Creative design has an important part to play in the Faith. There’s a small army of creative Baha’is who labour hard to communicate the message of the Faith on screen and paper. The Designing the Faith series showcases some of their ingenious work in film, fashion, the internet, architecture and more.
In the second part of the series, we look at architecture.
Armed with pencils, paper and AutoCAD, Baha’i architects set out to design buildings that are not merely spaces for interaction with friends, institutions and God, but also seek to embody spiritual principles.
The designs of the Baha’i Houses of Worship reflect local cultural influences. The House of Worship in Germany blends the Bauhaus and European post-war styles. The Samoan House of Worship captures the simplicity of life in the tropics. The Wilmette Temple displays symbols of Native American traditions alongside the star of David and the cross.
Beyond the Houses of Worship, however, are numerous lesser-known gems of Baha’i architecture.
Image by Lorenia (Flickr)
A few days ago we published a post here on Baha’i Blog featuring 6 Baha’i iPhone Wallpapers, however I noticed a few Facebook and email comments pointing out that perhaps it’s not appropriate to have The Greatest Name or a photo of the door to the shrine of the Bab used in this manner. This seems sensible, so I first wanted to let our readers know that we’ve now updated the post with two fresh wallpapers featuring Baha’i quotes replacing the other two wallpapers. And second of all I thought I’d share some quotes that my fellow Baha’i Blogger Naysan found on the subject of The Greatest Name and its usage. Continue reading
Image by jamzi (Flickr)
“Immerse yourselves”, Baha’u’llah tells us, “in the ocean of My words, that ye may unravel its secrets and discover all the pearls of wisdom that lie hid in its depths”.
I’m not sure if you feel the same way but when I think about the numerous volumes that Baha’u’llah has revealed, I often find myself vacillating wildly between two states: firstly, awe and curiosity, having been moved by the beauty and wisdom of the Writings; and secondly, complete paralysis from feeling overwhelmed by the sheer immensity and profundity of the Writings. There’s so much to gain from studying the Writings but it’s not always easy!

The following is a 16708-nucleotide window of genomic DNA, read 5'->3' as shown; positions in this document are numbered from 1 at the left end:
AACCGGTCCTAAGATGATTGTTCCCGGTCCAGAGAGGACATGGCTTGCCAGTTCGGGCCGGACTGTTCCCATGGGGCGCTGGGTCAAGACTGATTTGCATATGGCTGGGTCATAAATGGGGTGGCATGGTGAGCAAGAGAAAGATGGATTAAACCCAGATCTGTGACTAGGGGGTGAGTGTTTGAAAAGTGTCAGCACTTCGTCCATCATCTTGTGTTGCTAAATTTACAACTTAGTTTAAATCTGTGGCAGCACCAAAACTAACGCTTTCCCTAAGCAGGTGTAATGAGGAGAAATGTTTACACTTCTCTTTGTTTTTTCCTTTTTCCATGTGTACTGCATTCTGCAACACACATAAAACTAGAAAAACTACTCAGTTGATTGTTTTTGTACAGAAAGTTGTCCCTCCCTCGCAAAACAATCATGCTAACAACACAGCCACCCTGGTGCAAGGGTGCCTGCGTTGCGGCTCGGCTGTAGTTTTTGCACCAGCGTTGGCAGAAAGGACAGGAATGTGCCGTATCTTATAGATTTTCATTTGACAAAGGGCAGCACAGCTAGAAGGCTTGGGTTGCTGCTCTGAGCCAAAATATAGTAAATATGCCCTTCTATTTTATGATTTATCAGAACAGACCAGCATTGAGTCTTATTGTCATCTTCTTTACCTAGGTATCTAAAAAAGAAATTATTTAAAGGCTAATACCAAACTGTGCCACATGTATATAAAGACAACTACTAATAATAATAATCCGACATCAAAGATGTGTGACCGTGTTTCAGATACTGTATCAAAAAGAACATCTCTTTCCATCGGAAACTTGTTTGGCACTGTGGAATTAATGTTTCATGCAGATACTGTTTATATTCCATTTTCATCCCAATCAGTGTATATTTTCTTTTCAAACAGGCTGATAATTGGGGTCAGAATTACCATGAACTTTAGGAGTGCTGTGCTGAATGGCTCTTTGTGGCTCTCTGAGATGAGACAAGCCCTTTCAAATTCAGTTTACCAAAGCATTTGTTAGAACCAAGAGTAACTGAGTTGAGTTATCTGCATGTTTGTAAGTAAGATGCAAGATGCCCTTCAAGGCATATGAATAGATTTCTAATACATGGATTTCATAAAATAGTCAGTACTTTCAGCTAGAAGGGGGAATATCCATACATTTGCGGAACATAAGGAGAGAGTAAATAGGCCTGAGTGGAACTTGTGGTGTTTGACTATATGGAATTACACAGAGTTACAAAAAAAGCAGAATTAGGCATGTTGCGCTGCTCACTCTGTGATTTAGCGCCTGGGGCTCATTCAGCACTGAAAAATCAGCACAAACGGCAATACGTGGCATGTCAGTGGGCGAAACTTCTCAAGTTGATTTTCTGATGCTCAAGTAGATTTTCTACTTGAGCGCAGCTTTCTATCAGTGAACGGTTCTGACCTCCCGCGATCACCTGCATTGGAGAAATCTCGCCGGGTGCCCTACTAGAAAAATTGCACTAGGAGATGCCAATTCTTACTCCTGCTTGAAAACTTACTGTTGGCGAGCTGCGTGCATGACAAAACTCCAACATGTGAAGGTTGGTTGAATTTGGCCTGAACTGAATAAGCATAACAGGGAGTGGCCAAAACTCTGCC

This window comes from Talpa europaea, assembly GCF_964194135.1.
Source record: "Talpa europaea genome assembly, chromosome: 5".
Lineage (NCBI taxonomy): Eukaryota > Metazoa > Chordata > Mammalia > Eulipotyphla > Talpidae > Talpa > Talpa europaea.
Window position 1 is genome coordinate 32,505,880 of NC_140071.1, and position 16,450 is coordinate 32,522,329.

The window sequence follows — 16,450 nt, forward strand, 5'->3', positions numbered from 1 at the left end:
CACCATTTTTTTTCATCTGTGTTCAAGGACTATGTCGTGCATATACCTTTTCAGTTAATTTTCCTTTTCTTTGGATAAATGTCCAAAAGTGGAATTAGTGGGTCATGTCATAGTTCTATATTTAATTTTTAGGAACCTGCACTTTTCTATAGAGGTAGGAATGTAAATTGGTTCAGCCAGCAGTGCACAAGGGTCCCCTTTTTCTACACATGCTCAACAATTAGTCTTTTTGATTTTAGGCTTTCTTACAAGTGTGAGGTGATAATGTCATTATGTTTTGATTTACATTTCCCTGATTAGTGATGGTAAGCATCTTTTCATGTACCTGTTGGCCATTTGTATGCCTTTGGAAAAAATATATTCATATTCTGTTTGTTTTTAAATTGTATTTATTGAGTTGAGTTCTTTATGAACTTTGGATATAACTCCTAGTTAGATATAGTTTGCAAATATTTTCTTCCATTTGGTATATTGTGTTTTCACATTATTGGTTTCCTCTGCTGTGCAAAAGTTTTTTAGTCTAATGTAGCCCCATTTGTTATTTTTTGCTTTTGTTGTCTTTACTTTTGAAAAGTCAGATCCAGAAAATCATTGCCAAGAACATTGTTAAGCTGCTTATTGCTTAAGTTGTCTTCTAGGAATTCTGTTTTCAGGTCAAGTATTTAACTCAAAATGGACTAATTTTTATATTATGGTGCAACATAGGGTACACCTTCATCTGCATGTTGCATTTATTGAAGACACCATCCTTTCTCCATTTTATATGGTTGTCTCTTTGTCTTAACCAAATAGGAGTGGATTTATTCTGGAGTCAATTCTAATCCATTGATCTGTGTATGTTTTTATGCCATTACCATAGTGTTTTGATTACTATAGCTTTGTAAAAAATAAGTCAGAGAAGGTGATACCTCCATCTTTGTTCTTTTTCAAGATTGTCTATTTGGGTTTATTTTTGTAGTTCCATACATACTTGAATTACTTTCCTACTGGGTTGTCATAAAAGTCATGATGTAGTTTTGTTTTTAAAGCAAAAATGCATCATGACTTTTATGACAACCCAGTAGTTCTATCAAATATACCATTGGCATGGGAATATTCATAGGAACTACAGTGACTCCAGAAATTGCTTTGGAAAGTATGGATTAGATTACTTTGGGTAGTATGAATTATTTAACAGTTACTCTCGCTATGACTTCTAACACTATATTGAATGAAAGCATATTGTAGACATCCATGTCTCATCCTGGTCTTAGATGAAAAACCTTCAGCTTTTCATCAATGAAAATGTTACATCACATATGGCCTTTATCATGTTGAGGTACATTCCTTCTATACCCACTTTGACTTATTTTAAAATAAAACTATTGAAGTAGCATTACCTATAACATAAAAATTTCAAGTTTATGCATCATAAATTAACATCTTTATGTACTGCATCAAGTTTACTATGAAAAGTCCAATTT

The Kitáb-i-Íqán is just one of the works by Baha’u’llah that I have attempted – on numerous occasions – to read from start to finish but simply haven’t been able to. So you can imagine how thrilled I was to discover, just a few months ago, that there is now an online course on the Kitáb-i-Íqán!
Fazel Naghdy, the creator of this online course, has kindly prepared a selection of writings by Shoghi Effendi about the Kitáb-i-Íqán and has also provided some additional information on the course.
I’ve already signed up to do the course and am really excited! If you, like me, have been meaning to get around to really studying the Kitáb-i-Íqán, then this post, which compiles what Shoghi Effendi has to say about the importance of the Kitáb-i-Íqán – is for you. (A big thanks to Fazel for preparing this for us!)
With some five to six million Baha’is in the world it’s no surprise that some of the most accomplished people in any discipline are bound to be Baha’i. Being a bit of a television and movie junkie I decided to find out if there were any famous Baha’is in Hollywood. Sure enough shows like Heroes and the Office have featured Baha’i actors, as have movies like the Interpreter and the Godfather! Continue reading
Image by pedestrianrex (Flickr)
Healing the body with food
There is nothing in the Baha’i Writings to specify whether Baha’is should eat their food cooked or raw; exercise or not exercise; use specific therapies or not; nor is it forbidden to eat meat.But that’s not to say there is nothing about health or nutrition in the Writings. On the contrary, there’s actually a lot said – so much so that when I decided to write this post I was overwhelmed by its vastness. Having always been interested in nutrition, I decided that would be a good place to start.
(Photo courtesy: planolight via Flickr)
1. The art or science of government or governing, especially the governing of a political entity, such as a nation, and the administration and control of its internal and external affairs.